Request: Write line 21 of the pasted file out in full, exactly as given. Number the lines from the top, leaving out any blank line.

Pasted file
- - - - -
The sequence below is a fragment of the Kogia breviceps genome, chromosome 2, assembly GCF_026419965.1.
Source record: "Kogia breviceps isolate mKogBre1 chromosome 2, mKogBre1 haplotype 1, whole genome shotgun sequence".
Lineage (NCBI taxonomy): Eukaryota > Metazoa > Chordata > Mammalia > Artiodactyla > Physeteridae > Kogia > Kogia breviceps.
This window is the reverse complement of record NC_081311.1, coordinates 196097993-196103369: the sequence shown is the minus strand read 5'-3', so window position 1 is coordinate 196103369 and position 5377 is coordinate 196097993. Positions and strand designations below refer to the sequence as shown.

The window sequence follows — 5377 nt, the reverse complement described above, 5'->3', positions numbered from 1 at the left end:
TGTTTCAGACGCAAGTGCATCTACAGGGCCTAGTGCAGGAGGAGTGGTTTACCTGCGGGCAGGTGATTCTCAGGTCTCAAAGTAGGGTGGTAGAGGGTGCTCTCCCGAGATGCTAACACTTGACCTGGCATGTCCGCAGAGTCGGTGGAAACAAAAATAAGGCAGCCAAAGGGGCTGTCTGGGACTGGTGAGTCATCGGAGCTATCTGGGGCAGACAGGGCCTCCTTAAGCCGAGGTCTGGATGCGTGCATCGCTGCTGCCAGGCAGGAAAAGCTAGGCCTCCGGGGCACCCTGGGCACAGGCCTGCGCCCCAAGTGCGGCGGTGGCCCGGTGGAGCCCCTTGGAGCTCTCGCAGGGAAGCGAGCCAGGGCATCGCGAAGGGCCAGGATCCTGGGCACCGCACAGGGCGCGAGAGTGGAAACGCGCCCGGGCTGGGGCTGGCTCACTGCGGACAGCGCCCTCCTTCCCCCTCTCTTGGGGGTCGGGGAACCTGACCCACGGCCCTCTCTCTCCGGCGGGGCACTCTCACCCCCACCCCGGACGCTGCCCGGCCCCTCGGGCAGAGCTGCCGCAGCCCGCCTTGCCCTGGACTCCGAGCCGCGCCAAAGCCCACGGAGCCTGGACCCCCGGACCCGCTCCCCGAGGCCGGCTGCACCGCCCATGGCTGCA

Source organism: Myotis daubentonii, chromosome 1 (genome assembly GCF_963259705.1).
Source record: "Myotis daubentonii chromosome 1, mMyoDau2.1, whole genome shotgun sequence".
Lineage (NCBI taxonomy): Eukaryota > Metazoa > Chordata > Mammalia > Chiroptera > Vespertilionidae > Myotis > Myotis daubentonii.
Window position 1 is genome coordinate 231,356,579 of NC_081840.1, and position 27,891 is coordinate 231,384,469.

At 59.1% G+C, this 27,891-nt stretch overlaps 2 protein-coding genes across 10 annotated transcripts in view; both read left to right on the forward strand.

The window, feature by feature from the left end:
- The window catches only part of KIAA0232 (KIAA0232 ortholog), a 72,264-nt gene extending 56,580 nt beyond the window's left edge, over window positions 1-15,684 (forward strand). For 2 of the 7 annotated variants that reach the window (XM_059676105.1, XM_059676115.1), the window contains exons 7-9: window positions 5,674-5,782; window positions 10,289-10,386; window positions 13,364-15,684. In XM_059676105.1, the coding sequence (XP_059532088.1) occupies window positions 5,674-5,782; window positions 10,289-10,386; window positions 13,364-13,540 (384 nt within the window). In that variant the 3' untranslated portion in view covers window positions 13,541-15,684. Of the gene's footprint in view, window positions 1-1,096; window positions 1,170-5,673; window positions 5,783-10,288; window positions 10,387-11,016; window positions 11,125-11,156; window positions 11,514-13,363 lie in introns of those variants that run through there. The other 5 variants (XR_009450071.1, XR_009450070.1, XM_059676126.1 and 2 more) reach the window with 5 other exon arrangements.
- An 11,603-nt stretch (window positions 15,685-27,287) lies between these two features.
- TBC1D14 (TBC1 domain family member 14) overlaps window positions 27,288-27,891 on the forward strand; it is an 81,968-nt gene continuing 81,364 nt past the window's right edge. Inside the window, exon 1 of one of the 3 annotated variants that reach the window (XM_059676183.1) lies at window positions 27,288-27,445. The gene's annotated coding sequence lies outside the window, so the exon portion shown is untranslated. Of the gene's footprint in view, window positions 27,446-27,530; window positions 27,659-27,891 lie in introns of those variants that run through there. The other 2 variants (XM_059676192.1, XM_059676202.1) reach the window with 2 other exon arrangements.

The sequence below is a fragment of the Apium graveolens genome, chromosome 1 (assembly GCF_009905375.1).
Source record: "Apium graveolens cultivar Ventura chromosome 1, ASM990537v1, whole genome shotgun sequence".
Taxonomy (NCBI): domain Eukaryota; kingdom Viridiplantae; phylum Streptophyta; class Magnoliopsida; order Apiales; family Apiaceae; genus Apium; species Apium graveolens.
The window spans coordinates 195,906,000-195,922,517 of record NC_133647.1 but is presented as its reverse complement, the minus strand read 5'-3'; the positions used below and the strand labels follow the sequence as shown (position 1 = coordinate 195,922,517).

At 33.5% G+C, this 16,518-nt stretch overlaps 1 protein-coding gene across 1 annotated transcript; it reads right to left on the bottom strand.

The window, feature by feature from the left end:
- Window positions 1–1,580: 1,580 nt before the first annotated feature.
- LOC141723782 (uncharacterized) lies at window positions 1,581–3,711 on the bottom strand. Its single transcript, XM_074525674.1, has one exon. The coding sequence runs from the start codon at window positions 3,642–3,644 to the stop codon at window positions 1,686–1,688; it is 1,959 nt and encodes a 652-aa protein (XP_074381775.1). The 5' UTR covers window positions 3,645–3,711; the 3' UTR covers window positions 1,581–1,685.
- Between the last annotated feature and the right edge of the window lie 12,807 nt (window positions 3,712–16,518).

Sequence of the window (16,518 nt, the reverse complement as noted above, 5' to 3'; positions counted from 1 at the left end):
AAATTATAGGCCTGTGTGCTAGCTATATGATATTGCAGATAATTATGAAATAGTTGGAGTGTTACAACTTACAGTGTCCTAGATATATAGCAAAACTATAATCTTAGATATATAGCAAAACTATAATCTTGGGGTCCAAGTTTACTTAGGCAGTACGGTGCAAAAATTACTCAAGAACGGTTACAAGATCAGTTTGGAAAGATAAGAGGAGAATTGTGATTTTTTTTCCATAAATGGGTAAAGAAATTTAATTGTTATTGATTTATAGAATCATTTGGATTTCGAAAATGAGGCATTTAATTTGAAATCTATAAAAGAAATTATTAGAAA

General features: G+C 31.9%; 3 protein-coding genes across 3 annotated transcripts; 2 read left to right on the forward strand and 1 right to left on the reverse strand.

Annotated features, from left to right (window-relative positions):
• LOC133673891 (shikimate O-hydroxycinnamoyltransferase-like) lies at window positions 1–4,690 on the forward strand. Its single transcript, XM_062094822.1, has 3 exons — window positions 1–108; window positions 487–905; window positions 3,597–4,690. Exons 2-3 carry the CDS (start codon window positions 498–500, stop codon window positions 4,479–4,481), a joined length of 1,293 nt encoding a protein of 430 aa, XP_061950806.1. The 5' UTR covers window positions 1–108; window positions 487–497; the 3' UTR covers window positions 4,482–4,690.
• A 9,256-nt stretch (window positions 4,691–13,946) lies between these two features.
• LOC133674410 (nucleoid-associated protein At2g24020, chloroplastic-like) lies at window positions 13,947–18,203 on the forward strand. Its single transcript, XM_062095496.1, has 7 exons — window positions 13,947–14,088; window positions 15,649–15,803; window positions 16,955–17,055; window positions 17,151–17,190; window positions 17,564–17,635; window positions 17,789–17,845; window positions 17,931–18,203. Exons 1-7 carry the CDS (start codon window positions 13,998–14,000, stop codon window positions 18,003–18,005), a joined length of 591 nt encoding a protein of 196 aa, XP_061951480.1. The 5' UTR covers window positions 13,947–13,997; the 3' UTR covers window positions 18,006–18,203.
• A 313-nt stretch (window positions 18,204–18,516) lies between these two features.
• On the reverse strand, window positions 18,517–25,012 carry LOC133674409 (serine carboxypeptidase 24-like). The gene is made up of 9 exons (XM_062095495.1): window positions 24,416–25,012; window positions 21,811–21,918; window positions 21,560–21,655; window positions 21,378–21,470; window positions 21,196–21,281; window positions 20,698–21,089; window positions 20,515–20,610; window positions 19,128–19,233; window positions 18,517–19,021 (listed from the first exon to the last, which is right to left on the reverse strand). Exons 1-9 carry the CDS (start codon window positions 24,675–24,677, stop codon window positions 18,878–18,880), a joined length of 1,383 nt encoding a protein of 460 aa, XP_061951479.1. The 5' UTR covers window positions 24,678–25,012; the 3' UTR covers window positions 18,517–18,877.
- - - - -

The window, feature by feature from the left end: